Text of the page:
Lake City’s first brush with fame came in 1875, when guide Alferd Packer notoriously returned to town after wintering over in the remote backcountry—having eaten the rest of his prospecting party. The sensational tale is memorialized in the Hinsdale County Museum and at a “Packer Bar” (featuring images of both a football player from Green Bay and the infamous Alferd) on Silver Street, but don’t worry: the guides you’ll run into at Lake City Ice Park are more likely to offer you a turn on their ropes than to cannibalize you. Much of the town shuts down in winter, but a small grocery store and a couple of bars stay open to supply the growing stream of ice climbers.
Who is Going to Love It
The climbing at Lake City Ice Park is suited for climbers of all ability levels, though knowledge of climbing systems is a must for at least one member of any party in order to safely lead or set topropes. Groups with less experience are in luck: you can hire a guide to show you the ropes. Anyone who leaves the parking area should be equipped with a helmet to protect from falling ice, and you’ll want crampons on to venture up to the anchors at the top of the cliffs.
Directions, Parking, & Regulations
From Denver, it takes about five hours to drive to Lake City. Follow US-285 S and US-50 W to CO-149 S in Gunnison County. CO-149 becomes Gunnison Avenue in Lake City. After signing a waiver in town, take a right onto Second Street, followed in three blocks by a left of Bluff Street. Almost immediately, you’ll see the climbs on the left—park on either side of the road.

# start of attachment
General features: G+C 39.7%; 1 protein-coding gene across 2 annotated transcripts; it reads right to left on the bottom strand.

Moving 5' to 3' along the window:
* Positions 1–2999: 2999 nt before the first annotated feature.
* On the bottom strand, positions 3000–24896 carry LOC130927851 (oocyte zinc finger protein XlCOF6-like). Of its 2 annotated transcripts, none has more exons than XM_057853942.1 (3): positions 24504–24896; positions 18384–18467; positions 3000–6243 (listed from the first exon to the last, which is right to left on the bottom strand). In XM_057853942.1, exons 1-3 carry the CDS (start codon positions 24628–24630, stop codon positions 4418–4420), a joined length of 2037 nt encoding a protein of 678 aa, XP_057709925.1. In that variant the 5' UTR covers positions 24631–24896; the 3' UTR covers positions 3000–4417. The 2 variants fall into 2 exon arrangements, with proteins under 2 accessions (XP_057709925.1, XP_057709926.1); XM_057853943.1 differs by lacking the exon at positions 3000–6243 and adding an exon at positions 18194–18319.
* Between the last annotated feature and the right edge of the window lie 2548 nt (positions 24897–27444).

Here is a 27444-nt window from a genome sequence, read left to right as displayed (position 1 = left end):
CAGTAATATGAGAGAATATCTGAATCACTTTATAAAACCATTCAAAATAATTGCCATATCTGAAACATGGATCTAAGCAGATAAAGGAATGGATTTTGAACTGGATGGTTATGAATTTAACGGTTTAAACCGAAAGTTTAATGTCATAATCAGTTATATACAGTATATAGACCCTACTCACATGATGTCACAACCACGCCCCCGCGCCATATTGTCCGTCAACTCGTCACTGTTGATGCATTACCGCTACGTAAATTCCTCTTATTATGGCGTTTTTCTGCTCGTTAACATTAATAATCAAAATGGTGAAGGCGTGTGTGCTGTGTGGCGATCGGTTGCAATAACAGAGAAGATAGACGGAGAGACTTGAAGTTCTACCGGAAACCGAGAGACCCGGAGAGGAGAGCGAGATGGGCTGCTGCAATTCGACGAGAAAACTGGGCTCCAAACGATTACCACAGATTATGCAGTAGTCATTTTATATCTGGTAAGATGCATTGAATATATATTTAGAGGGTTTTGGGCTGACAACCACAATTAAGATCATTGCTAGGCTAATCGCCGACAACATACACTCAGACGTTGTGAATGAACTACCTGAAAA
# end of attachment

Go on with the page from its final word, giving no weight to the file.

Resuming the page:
What Makes It Great
After a few seasons, Lake City Ice Park has hit its stride: the park, just a few blocks from the quaint main drag, features hundreds of collective feet of climbing on high-quality farmed ice. Toprope access means it’s approachable for those putting on crampons for the first time, but experienced climbers will relish the opportunity to toprope a tricky mixed route. (The Mountain Project page for the ice park aptly describes the range of routes as “WI3 to M-Scary.”)
Bolted anchors and abundant trees mean you won’t need ice screws, but they’re set fairly far back from the edge of the cliffs—bring a static 60-meter rope for anchors to avoid having to pick apart the frozen water knots in your webbing at the end of the day. Most routes are about 60 to 100 feet, though a couple of shorter routes—looker’s left from the base of the climbs—offer a chance to warm up or try out a new pair of ice tools before committing.
While there’s no charge to climb here, the park is run by Lake City Ice Climbs, Inc., which relies on donations—maintenance for high-quality ice doesn’t come cheap. Consider dropping a few bucks in the small red donation kiosk next to the port-a-john.
Originally written by RootsRated.
Featured image provided by Emma Walker